Top 10 FREE Android apps for your smartphone and tablet
For years Android came under fire for its poor selection of apps, with the Android Market lacking in both quantity and quality compared to the the Apple App Store.
But Google Play is now estimated to have somewhere around 700,000-800,000 apps and is well on its way to being the first app store with a million.
One advantage of Android is that thanks to its relative freedom and low development cost a huge number of these tools are free, so you can weigh down your smartphone or tablet with tons of cool software without spending a penny. And often those which do cost money have ad-supported editions or free alternatives.
With so much to choose from browsing the Google Play store can be overwhelming, so to get you started here are ten of our favourite free Android apps.
Until someone invents a super-battery that can keep gadgets going for weeks on end we’ll have to put up with a daily charging routine. But JuiceDefender can help delay that ominous empty battery symbol a little while longer.
It does this by automatically deciding when battery-draining features like mobile data and Wi-Fi will be enabled. So you can set your phone to only use a data connection when the screen is switched on, perhaps with the occasional five minute connection when idle to sync. It can also do clever location based stuff, such as learning when you’re in an area with an accessible Wi-Fi connection to use that instead of the mobile network.
JuiceDefender is free for the basic edition, though if you want some of the more advanced functions an upgrade to JuiceDefender Ultimate is required.
Amazon decided to set up its own rival Android app store for its Kindle tablets, and to entice users it has a daily free app giveaway. So this is an app for getting other free apps.
The quality is variable. You can go weeks with nothing special then it’ll give you a free download of Plants vs Zombies or Tetris. Worth noting that when you ‘purchase’ a free app it stays in your Amazon account and can be downloaded again on any other device; even if you don’t particularly fancy the day’s freebie right then it’s worth grabbing anyway so it’s in your account for later.
For more info check out our guide to the Amazon Appstore.
Android users are spoilt for choice when it comes to web browsers, but Dolphin remains our favourite. It’s not the fastest, but the extensive settings and customisation, with the ability to extend its functions using a wide range of add-ons makes it unmissable, particularly as it supports both Lastpass and Xmarks.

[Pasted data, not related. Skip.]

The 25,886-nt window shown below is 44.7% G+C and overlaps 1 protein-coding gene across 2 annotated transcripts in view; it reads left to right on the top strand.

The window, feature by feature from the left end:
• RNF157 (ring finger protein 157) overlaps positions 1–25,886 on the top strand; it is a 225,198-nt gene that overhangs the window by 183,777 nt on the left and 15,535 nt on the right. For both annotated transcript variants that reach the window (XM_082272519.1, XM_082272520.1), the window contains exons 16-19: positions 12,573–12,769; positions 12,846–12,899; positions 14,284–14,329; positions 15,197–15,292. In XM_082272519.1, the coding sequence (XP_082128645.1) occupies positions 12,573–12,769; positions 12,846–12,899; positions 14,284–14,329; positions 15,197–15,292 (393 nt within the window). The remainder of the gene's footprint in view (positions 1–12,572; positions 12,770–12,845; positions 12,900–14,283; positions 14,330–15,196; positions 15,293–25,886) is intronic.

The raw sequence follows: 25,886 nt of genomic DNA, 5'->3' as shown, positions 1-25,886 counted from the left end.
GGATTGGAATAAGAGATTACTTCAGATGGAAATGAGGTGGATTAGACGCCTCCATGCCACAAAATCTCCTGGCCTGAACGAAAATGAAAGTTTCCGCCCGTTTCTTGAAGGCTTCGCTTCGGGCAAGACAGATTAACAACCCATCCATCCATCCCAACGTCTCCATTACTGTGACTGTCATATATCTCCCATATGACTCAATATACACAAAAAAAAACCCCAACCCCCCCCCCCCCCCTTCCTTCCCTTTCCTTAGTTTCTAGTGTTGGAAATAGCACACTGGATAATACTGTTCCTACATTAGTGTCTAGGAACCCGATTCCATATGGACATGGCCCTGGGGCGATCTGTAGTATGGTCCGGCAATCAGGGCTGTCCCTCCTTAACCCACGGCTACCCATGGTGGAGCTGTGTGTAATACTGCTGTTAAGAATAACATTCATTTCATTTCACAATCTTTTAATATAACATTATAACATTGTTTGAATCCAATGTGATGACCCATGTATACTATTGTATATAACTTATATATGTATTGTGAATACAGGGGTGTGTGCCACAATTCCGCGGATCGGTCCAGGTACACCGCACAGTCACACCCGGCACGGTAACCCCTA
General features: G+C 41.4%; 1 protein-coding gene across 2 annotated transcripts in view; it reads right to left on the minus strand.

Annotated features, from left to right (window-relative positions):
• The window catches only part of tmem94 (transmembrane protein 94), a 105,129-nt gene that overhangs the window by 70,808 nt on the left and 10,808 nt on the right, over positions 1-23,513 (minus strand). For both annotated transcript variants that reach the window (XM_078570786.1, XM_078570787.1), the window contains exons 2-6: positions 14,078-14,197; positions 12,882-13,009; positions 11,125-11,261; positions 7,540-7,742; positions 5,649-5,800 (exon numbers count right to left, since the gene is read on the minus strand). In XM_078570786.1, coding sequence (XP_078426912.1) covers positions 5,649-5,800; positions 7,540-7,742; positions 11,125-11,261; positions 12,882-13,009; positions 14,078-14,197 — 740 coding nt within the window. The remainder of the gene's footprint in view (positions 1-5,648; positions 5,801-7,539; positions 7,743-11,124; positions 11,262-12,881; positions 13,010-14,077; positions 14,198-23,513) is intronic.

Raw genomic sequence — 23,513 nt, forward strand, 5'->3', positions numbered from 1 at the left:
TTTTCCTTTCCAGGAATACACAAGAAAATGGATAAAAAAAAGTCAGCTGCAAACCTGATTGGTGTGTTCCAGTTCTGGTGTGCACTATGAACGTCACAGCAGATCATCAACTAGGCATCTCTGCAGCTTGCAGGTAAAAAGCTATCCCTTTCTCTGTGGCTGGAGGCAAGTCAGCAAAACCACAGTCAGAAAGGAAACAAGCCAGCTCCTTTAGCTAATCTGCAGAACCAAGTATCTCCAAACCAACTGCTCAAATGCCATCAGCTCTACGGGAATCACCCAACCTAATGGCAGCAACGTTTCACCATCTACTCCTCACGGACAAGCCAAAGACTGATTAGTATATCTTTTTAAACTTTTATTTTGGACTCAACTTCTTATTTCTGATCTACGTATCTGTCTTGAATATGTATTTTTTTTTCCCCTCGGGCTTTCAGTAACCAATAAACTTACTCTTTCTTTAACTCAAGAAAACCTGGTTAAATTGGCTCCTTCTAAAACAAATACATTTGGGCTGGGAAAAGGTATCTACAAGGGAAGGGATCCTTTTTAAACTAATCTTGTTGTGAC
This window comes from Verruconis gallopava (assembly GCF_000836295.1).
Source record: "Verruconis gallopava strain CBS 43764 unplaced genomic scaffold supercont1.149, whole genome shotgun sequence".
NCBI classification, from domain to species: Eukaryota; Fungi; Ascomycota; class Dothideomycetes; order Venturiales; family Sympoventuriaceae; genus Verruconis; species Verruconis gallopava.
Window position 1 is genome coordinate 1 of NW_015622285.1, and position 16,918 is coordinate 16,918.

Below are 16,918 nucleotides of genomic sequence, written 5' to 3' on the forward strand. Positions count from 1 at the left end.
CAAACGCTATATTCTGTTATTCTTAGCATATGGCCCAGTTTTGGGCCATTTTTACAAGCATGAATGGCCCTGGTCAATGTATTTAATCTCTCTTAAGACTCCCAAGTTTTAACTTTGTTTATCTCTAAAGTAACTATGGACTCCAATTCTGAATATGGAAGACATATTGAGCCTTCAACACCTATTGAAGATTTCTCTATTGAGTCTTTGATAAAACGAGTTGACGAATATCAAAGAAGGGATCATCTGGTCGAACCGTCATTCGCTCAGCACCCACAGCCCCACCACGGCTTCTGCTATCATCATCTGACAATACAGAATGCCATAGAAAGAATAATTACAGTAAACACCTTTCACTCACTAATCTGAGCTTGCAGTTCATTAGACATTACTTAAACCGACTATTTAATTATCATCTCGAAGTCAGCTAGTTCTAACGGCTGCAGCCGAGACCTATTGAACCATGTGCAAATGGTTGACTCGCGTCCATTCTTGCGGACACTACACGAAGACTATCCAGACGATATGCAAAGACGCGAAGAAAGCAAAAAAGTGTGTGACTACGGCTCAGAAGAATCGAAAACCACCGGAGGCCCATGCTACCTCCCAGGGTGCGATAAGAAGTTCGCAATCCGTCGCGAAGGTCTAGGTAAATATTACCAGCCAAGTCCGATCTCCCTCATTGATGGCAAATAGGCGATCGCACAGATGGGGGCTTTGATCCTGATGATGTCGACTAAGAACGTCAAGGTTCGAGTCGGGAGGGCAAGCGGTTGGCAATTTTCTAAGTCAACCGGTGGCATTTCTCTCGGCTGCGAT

Dropbox gives everyone 2GB of free cloud storage (with additional space earned through referrals and other tasks) which you can access through computers, web browsers and mobile devices using the Dropbox app.
There are numerous cloud storage apps available (Box is also worth checking out also) but none are quite as slick as Dropbox. We particularly like its feature to automatically upload photos and videos taken on your smartphone.
A great replacement for the mediocre Android gallery app, QuickPic lives up to its name by being noticeably faster and rapidly locating new images. It also makes the organisation of a large image gallery much easier with plenty of options for renaming and displaying pictures.
This is a mobile version of the Google Product search. At its most basic you can tap in a product for a price comparison, but it’ll also scan barcodes so you can very quickly find out if an item is cheaper elsewhere (though you might want to do this on the sly to avoid getting dirty looks in shops).
If you enable location tracking it will not only display online prices but also list nearby stores which have the product in stock so you may not need to wait around for an online delivery.
Most news readers are text-based affairs which strip articles down to the bare minimum. Pulse is a more attractive news app which uses a thumbnail mosaic design to keep you up to date on the latest happenings. Integration with Evernote and Instapaper is on offer, as well as Pulse’s own offline reader service.
Its interface requires a little time to configure and it can be sluggish, but otherwise Pulse is intuitive and smartly presented, particularly on devices with larger high resolution displays.
Good-looking and accurate weather app which includes some nice desktop widgets, weather reports up to 15 days ahead, a wide selection of weather maps displaying enough data to satisfy a meteorologist, and a search of the nearest airports for when you’re going on holiday.
All the features of one of the world’s most addictive web sites in the palm of your hand, IMDb the app instantly puts an end to pointless movie arguments and that annoying feeling of spotting an actor in a movie and not being able to remember their name or where you’ve seen them before.
This brilliant tool gives you complete peace of mind by bundling anti-virus, web page filtering and anti-theft features into one package. This is such an action-packed, professional app it’s really surprising they’re just giving it away.
The anti-theft is what really sets avast! apart. It monitors incoming text messages for codes which you can use to remotely lock, trace and wipe a phone, helping to recover stolen or lost handsets, or just prevent your personal info falling into the wrong hands. It can also be configured to automatically lock and alert you if the SIM is changed. And when installed on a rooted phone it’ll stay installed even if the phone memory is wiped.
With so many free apps available it was a tough choice cutting it down to just ten, and there are bound to be a few we’ve missed. What are your favourite free Android apps? Let us know in the comments below.